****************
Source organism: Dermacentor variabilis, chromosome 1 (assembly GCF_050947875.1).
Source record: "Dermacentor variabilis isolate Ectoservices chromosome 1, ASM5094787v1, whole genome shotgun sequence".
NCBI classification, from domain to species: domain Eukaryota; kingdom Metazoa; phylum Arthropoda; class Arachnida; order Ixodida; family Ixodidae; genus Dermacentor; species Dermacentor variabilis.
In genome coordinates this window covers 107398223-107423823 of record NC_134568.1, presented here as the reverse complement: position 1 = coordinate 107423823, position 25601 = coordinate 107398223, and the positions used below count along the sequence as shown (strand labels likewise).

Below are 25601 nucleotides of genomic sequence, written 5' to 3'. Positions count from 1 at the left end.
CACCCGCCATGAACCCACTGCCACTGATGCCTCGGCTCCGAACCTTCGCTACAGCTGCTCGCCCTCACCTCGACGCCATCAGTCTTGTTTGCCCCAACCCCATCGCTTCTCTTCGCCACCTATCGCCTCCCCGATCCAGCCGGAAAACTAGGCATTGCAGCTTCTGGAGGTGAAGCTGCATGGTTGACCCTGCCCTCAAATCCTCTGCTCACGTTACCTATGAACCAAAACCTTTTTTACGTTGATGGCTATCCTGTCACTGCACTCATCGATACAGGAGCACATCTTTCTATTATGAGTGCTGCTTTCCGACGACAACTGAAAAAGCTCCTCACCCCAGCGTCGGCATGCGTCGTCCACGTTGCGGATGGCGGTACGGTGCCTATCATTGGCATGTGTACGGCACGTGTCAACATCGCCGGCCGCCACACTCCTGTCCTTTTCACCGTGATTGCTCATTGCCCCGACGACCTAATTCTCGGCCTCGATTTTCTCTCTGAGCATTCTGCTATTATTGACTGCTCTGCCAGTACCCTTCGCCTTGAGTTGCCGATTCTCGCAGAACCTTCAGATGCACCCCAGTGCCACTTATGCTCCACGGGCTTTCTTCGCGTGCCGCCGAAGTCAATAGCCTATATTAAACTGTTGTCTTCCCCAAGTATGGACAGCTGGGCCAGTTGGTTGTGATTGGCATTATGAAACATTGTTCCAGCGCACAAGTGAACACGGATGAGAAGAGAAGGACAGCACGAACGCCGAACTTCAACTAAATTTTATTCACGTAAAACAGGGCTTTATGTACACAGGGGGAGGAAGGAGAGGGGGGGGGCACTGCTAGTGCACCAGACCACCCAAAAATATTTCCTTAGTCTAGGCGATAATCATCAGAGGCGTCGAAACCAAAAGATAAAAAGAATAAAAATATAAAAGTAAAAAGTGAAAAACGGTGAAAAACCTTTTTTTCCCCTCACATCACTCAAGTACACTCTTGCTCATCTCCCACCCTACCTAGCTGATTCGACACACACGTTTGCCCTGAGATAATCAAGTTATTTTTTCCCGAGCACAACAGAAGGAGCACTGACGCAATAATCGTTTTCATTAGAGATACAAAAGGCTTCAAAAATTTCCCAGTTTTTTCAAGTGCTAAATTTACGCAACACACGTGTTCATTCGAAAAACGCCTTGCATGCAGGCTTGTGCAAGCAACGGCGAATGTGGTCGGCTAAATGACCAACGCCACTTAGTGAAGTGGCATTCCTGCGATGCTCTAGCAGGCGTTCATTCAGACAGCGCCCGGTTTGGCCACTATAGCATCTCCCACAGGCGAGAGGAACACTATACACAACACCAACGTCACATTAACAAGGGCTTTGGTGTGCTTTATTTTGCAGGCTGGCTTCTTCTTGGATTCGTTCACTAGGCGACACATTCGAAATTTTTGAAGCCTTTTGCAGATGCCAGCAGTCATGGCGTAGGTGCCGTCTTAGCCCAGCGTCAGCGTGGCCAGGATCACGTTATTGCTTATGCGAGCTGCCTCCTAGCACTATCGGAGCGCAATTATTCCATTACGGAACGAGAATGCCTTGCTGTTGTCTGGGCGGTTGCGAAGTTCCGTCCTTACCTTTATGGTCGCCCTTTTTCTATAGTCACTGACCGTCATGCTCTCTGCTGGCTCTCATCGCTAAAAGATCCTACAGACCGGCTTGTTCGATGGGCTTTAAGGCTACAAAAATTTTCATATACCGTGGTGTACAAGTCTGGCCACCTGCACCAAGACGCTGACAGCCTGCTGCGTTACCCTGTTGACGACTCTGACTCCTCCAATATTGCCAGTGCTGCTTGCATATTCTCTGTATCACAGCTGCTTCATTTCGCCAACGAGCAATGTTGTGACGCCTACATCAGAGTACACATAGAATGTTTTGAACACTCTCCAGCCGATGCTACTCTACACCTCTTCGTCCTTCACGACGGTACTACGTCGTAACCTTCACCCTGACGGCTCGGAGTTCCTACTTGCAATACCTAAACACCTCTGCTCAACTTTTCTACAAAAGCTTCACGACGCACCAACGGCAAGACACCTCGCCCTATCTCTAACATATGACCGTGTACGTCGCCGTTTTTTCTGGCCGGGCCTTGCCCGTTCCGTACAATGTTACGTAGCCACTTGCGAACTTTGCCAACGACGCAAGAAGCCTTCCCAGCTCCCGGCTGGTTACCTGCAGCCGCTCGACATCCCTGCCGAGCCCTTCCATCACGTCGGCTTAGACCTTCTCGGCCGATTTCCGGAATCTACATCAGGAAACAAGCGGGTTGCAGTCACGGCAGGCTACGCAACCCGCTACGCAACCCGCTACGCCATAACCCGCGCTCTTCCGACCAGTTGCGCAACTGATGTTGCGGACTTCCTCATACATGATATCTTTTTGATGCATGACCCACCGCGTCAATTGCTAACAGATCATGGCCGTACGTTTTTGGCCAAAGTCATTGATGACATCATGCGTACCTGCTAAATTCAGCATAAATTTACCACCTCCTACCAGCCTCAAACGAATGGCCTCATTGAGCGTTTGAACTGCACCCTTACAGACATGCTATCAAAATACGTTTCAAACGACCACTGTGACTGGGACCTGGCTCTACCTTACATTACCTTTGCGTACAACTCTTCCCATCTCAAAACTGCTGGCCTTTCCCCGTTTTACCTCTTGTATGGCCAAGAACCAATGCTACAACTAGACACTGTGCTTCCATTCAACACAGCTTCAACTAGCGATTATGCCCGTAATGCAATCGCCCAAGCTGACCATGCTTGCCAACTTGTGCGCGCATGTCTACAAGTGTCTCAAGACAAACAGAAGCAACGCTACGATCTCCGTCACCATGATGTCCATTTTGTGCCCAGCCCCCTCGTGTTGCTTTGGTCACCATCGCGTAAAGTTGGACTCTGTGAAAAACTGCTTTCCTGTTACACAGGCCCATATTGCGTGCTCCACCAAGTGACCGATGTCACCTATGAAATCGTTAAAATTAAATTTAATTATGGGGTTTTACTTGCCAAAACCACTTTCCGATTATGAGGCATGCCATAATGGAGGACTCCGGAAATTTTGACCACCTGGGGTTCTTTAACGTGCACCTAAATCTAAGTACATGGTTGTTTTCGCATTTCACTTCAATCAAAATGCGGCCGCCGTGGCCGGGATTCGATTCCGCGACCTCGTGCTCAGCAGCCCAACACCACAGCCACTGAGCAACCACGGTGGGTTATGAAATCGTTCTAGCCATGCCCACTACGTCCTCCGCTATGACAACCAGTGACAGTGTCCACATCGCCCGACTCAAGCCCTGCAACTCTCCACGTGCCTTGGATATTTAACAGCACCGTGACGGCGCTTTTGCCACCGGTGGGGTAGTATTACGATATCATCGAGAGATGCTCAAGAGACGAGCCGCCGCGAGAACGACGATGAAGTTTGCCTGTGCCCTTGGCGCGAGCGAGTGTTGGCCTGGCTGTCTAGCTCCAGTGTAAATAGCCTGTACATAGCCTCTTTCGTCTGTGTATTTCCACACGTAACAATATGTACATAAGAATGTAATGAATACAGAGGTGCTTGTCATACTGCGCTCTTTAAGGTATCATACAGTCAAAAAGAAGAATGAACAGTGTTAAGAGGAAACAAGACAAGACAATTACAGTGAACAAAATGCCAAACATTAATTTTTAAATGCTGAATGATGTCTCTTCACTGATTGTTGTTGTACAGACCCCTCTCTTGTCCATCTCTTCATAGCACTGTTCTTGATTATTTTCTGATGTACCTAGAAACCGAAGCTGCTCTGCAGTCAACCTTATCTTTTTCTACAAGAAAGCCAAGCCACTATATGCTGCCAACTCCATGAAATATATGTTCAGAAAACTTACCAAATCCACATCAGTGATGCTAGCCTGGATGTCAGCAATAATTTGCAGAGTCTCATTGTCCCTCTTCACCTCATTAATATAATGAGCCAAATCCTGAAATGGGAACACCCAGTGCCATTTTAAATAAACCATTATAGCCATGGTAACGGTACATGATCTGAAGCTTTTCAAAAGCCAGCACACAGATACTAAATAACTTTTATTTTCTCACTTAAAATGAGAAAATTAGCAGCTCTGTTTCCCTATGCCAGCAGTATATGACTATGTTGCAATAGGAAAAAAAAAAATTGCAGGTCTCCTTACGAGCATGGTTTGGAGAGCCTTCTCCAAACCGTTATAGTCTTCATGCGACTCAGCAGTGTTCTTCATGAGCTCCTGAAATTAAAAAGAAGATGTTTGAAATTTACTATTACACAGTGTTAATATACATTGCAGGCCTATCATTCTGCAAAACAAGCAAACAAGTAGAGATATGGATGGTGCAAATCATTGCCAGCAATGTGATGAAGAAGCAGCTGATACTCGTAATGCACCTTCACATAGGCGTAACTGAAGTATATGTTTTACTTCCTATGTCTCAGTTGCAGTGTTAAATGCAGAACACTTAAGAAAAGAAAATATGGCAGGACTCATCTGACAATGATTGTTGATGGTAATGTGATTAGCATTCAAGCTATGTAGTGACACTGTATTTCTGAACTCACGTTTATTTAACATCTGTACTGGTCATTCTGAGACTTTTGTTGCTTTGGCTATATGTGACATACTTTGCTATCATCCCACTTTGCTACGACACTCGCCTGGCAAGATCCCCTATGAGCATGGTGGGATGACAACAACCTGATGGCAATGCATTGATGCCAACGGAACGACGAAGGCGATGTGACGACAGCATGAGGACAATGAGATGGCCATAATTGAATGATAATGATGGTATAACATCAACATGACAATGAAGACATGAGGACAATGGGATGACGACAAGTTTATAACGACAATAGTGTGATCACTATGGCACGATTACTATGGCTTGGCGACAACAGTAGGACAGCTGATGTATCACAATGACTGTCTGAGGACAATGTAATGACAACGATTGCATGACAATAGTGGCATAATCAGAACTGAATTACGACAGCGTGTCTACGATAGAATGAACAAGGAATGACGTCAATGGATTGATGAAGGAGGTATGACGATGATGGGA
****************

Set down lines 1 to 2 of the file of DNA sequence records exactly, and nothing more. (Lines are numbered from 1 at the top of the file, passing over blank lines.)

Source organism: Dermacentor variabilis, chromosome 1 (assembly GCF_050947875.1).
Source record: "Dermacentor variabilis isolate Ectoservices chromosome 1, ASM5094787v1, whole genome shotgun sequence".